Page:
Who is Brendon Benson and why should anyone care? Prior to The Raconteurs that would have been a valid question.
The Michigan born musician released his debut album, "One Mississippi," in '96. The album went nowhere fast resulting in his label, Virgin, dropping him. About the only positive was the initial formation of Benson's backing band The Well Fed Boys.
A second shot came six years later ('02) with "Lapalco." While the album received critical praise and sold far more copies than "One Mississippi," Benson was still a long way from any measurable recognition. But he was getting noticed.
From "Lapalco," the song "Good To Me" was covered by the White Stripes. It was the B-side of "Seven Nation Army." This was one of a handful of occasions when White Stripes frontman Jack White played a key roll in Benson's career. And when Benson played England's Leeds Festival he finished his set with the song "Jet Lag" and a guest appearance by Meg White (the other half of White Stripes).
"One Mississippi" was re-issued in '03. Also out was a six track EP, "Welfed Boy." That was followed by another EP, "Metarie." This set featured a cover of Paul McCartney's "Let Me Roll It." And guess who contributed backing vocals: Jack White.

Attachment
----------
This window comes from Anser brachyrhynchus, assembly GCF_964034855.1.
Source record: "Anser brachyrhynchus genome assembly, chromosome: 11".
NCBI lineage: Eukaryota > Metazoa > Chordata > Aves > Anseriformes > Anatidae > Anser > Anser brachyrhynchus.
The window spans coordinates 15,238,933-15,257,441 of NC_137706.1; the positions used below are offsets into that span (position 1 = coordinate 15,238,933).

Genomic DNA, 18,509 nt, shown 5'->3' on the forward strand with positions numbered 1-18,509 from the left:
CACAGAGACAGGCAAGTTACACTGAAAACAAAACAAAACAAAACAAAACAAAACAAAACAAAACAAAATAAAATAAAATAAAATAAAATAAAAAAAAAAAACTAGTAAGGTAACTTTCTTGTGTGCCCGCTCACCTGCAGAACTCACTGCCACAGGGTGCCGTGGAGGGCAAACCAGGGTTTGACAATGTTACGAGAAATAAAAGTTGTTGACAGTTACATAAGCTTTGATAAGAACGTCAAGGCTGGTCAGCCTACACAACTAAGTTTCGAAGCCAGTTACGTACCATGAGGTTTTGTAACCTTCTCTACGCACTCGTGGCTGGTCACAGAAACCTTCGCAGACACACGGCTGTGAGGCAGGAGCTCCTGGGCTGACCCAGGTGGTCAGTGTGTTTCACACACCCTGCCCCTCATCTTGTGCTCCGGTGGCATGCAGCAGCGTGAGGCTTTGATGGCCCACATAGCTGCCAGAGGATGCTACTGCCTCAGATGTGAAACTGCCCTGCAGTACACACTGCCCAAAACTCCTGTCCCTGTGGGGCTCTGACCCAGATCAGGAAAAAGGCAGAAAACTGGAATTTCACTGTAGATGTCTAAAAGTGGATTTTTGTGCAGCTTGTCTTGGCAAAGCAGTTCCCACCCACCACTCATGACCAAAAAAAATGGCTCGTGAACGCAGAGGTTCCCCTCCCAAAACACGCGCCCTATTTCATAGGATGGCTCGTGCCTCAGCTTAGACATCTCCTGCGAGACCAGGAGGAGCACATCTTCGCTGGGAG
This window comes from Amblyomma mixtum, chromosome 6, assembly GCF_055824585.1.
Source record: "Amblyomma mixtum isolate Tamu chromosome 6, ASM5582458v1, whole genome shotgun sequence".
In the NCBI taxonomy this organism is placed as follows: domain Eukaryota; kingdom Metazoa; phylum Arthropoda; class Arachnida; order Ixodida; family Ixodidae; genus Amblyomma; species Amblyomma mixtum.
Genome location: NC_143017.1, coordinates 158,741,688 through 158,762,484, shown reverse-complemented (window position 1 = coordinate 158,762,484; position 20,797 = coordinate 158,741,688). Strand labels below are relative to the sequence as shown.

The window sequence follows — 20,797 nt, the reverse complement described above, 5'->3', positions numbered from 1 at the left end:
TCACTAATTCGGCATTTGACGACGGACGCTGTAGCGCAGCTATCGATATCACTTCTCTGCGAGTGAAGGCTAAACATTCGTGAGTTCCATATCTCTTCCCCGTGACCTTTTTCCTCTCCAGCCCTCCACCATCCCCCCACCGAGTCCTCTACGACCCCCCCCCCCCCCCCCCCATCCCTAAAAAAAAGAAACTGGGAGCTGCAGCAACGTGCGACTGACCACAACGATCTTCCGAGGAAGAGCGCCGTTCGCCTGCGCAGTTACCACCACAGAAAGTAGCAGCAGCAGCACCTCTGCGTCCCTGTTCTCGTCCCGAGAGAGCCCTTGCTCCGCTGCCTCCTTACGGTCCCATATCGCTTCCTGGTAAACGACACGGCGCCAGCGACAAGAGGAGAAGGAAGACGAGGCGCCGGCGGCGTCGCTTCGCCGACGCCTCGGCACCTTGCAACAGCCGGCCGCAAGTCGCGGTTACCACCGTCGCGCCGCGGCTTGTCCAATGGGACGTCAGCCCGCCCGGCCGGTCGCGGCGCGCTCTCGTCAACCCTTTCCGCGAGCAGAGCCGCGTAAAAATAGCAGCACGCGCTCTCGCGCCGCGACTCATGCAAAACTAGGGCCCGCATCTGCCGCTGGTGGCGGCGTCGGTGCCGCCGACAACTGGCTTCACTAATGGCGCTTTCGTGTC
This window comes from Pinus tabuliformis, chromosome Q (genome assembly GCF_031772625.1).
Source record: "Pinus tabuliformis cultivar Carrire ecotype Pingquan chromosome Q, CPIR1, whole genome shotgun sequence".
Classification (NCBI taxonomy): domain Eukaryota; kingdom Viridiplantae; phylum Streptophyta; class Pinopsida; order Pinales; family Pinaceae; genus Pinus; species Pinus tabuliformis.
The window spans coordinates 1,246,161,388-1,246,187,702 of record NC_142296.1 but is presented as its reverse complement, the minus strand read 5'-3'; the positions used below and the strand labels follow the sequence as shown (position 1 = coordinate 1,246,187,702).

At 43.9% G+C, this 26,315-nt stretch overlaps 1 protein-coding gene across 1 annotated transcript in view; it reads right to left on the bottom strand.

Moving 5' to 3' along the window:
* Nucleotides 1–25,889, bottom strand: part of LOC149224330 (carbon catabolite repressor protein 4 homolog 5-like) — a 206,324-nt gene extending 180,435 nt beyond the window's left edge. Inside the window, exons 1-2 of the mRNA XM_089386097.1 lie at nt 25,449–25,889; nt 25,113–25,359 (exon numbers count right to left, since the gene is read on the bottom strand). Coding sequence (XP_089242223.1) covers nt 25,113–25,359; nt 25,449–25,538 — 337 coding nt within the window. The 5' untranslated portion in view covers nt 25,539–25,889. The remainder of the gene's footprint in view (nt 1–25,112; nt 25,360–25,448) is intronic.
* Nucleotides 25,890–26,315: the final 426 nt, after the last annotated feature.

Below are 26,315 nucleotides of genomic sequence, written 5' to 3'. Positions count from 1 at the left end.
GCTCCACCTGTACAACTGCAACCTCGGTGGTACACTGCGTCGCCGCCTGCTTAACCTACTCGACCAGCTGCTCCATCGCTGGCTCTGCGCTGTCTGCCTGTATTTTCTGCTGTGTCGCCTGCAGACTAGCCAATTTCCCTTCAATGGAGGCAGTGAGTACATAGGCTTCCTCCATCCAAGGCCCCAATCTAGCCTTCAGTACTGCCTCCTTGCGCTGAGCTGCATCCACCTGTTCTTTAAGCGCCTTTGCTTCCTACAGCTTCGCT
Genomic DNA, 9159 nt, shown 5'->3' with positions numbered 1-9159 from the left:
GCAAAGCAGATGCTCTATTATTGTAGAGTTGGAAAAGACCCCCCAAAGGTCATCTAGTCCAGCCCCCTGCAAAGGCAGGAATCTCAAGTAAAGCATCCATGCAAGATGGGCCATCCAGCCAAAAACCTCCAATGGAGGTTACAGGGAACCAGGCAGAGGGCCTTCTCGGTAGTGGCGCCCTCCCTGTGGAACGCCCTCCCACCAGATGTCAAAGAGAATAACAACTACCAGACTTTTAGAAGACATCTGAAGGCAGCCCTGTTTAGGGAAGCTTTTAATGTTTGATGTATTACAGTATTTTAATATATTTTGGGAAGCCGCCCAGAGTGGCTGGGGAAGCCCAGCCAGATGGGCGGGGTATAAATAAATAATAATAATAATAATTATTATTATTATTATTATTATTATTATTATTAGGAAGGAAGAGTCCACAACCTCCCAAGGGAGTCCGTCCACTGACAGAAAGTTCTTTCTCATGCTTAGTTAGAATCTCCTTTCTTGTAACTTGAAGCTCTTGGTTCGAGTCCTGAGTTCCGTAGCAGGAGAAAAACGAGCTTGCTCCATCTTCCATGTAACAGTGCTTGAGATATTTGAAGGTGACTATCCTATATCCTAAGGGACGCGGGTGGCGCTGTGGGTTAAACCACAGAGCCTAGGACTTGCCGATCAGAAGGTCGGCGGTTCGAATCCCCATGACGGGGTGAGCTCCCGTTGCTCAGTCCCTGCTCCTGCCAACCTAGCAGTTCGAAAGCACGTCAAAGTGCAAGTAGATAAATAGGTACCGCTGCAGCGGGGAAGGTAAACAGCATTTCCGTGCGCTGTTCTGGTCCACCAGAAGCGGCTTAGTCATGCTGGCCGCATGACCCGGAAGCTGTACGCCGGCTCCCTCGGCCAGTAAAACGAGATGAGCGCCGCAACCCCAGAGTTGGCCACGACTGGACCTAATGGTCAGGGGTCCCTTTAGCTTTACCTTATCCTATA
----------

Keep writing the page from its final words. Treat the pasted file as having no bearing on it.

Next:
"The Alternative To Love" raised Benson's profile a bit. The '05 single "Spit It Out" charted, just barely, in the U.K. and "Cold Hands Warm Heart" landed in commercials and TV shows. All that paled compared to his next venture - The Raconteurs. White was the group's most famous member and the press coverage gave the group a huge boost. The commercially successful '06 debut "Broken Boy Soldiers" was followed, two years later, by "Consolers Of The Lonely."
While White was busying himself with The Dead Weather, Benson issued his fourth solo effort, "My Old Familiar Friend." Benson's Raconteurs tenure paid immediate dividends. Rolling Stone magazine actually took note of (and reviewed) the album.
"What Kind Of World," recorded in Nashville and released on Benson's his own label Readymade Records, arrived in '12. About a year and a half later, Benson returned with '13s "You Were Right."
1996 One Mississippi
2005 The Alternative To Love
2009 My Old, Familiar Friend
2012 What Kind Of World
2013 You Were Right
Brendon Benson has every intention of turning his Raconteurs' notoriety into a stand alone career - not one dependant on boosts from Jack White. The main difference between "The Alternative To Love" and "My Old Familiar Friend" is that the songwriting and performances are stronger and more assured on the latter.
Benson's melodic power-pop rarely falters on "My Old Familiar Friend." "A Whole Lot Better" is a great "kiss-off" romp. "Gonowhere" is a Paul McCartney-styled ballad that's surprisingly effective. However, the killer track is "Eyes On The Horizon."
Like White, Benson has strong retro tendencies. "You Were Right" has a vintage sound lodged between Eric Clapton's departure from Blind Faith and George Harrison "All Things Must Pass." It's acoustic chords, stinging guitars and "whatever's right' vocals.
"Long Term Goal" plies Boogie Blues and is followed by the jangling ballad "I Don't Want To See You Anymore." "Red, White And Blues" provides the Country Rock. Whether intended or not, the uptempo "Rejuvenate Me" steals the spotlight with a line "too lazy to work, too scared to steal."